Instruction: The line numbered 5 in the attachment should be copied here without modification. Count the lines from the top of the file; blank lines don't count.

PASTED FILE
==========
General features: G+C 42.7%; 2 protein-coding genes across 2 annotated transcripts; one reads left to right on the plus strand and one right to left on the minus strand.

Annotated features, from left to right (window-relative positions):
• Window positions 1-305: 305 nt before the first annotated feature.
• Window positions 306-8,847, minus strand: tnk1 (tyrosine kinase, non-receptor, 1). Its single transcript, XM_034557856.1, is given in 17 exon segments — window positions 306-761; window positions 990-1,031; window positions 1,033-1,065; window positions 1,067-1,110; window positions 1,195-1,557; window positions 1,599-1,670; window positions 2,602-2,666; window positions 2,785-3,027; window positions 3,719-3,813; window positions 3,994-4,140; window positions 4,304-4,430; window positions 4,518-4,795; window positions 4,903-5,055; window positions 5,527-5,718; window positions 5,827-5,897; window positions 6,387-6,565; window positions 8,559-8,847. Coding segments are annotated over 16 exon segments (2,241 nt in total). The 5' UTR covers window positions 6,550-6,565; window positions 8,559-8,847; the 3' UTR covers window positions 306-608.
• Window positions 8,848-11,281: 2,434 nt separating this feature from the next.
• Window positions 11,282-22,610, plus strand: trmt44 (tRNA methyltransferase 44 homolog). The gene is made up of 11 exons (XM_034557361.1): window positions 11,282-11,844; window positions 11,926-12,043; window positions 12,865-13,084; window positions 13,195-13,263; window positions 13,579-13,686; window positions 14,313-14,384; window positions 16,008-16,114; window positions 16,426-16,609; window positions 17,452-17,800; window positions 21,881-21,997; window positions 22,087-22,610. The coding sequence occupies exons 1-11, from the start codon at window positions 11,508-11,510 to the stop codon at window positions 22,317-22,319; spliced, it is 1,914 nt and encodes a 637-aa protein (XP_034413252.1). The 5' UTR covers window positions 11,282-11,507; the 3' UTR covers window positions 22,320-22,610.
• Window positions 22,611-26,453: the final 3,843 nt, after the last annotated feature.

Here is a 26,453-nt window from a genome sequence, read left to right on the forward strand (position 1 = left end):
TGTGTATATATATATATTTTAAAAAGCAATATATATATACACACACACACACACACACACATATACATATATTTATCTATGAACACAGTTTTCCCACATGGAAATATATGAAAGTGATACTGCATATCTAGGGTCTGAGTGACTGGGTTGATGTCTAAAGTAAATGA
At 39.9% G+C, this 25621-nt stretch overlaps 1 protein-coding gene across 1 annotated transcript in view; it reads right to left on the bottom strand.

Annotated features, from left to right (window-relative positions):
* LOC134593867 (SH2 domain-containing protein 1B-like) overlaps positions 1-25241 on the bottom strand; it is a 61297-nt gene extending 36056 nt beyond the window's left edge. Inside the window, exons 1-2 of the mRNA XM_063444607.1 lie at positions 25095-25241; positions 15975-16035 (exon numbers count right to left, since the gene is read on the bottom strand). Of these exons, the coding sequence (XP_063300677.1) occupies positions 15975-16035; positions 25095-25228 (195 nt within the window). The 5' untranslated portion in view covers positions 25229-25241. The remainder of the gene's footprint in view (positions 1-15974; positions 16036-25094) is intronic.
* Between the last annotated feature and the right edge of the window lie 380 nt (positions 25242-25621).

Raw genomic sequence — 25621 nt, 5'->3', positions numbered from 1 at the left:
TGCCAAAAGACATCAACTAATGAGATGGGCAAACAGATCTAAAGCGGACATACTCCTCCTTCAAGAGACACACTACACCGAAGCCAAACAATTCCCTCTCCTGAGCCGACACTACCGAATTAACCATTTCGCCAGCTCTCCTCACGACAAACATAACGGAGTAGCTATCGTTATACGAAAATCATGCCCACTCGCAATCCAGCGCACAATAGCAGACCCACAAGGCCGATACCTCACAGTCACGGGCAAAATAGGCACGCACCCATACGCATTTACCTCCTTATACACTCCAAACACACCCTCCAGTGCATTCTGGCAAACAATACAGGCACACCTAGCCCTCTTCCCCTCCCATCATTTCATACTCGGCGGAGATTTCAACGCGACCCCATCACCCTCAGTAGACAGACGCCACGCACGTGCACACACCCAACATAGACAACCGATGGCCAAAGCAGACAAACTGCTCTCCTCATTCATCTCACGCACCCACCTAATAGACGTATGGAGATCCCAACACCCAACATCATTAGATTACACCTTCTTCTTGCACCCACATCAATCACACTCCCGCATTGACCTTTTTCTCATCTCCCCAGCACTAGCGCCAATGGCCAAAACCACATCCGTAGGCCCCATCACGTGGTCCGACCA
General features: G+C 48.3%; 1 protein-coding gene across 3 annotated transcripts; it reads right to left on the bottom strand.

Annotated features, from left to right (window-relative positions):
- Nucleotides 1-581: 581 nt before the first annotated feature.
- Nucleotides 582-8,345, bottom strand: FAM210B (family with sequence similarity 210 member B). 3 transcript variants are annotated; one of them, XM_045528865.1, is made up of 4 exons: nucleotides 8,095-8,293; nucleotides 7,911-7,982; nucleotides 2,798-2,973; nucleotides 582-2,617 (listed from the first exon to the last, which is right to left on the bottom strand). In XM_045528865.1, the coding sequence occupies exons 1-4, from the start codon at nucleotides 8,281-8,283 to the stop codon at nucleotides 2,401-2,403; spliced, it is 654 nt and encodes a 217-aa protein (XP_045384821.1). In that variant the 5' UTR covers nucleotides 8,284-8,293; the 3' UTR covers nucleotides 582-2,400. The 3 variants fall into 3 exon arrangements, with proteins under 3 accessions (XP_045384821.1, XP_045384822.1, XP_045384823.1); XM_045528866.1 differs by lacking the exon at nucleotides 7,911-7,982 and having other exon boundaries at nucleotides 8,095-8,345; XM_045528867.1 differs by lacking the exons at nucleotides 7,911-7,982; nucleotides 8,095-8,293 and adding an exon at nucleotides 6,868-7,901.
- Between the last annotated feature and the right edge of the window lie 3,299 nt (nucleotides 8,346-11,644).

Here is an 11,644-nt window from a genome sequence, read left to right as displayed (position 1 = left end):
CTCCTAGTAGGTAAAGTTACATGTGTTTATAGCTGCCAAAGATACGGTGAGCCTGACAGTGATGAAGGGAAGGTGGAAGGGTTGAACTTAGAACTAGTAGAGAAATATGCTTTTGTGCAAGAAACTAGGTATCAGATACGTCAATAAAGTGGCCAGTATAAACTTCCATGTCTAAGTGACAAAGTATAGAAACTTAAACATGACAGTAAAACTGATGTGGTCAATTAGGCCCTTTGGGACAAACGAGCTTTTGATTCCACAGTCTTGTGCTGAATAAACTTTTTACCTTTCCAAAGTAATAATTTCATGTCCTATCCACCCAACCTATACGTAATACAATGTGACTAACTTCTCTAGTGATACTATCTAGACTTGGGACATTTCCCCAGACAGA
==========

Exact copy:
• Window positions 8,848-11,281: 2,434 nt separating this feature from the next.